Salmond to pursue referendum Bill
By David Scott in Edinburgh
3 December 2009
First Minister Alex Salmond has vowed to press ahead with his controversial referendum Bill on independence for Scotland after rejecting opposition parties’ claims that it is a ‘multimillion-pound white elephant’.
Following the publication of a white paper, Your Scotland, your voice, on November 30 – St Andrew’s Day – Salmond confirmed that he planned to publish a Bill early next year.
But there is virtually no chance of the Bill becoming law or of a referendum taking place within a year, which is what Salmond has proposed.
The minority Scottish National Party administration needs the support of opposition parties, and they have pledged to vote it down.
According to the 176-page paper, the Scottish Government is considering four options before deciding which questions should be included in the referendum.
Apart from independence, the options include: the status quo; a more powerful Scottish Parliament based on the recommendations of the Calman Commission, which have already been accepted by the UK government; and ‘maximum devolution’ – a Parliament with control over all taxes and benefits but staying part of the UK.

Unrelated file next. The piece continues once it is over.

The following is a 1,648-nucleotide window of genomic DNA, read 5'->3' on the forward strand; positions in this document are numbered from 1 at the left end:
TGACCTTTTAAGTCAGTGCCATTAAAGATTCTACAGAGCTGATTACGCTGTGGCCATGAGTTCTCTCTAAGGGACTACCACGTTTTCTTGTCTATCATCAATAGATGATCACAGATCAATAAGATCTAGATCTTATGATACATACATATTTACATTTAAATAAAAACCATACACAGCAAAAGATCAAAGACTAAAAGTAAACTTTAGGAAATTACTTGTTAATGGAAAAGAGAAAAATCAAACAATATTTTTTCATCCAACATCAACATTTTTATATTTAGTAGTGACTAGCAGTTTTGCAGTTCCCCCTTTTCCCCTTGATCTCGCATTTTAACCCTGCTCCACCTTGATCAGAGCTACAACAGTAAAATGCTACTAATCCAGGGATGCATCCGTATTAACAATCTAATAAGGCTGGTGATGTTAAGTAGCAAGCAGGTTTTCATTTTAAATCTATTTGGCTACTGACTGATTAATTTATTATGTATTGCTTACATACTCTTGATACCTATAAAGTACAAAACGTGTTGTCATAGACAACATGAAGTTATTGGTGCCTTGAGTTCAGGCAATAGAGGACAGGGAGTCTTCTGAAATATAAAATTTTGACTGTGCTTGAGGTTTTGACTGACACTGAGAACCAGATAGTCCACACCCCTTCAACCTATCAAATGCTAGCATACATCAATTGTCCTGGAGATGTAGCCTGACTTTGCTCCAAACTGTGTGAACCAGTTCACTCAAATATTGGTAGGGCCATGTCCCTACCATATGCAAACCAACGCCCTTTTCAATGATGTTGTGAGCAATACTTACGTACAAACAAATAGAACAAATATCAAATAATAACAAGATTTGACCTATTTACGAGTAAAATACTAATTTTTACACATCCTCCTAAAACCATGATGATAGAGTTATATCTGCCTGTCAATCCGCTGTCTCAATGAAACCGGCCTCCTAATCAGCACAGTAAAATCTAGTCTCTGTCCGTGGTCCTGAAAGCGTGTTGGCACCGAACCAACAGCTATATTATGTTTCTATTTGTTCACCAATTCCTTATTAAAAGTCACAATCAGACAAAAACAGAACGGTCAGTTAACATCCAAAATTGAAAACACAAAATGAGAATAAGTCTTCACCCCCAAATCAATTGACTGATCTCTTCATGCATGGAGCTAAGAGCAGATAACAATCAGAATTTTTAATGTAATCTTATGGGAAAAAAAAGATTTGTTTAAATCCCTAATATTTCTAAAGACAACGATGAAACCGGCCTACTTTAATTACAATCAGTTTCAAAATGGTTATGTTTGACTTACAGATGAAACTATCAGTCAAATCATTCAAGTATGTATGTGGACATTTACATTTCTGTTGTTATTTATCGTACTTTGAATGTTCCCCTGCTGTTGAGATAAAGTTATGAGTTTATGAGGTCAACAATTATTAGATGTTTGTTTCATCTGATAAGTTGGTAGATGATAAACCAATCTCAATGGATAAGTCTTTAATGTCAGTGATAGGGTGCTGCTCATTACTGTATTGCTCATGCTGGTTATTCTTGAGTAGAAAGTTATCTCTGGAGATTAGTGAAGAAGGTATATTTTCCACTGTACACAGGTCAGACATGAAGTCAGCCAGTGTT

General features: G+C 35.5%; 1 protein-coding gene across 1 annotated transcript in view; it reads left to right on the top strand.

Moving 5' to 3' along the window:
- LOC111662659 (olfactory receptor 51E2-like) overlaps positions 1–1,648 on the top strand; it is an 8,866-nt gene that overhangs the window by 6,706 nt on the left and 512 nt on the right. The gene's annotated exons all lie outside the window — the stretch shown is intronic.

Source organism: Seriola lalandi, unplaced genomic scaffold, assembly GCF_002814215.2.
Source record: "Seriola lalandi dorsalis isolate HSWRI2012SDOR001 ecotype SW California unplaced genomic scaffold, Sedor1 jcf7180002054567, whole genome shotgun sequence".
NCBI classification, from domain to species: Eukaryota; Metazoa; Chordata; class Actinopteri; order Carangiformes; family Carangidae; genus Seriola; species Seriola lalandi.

Salmond said the debate in Scottish politics was no longer between change or no change. He added: ‘It’s about the kind of change we seek and the right of the people to choose their future in a free and fair referendum.’
He attempted to win over rival parties by proposing to include other options to outright independence and offering to change the exact date of the referendum – currently planned for St Andrew’s Day, 2010.
However, Labour, the Conservatives and the Liberal Democrats declared that they would vote against the Bill.
Labour accused the first minister of being out of touch with voters. ‘It’s a multimillion -pound referendum white elephant. Alex Salmond is out of touch with Scotland,’ said Labour leader Iain Gray.
The Tories described the referendum, costed at up to £12m, as a ‘complete waste of public resources’, while the Liberal Democrats claimed the SNP was trying to impose independence on Scotland ‘when it is neither what Scotland wants nor needs’.
The white paper, while setting out the other options, makes it clear that the Scottish Government’s favoured option is full independence – giving Scotland control over areas such as the economy, all taxation, defence and foreign affairs.
Salmond conceded other people had different views but stressed that it was ‘now time for the voice of the people to be heard in the referendum on Scotland’s future’.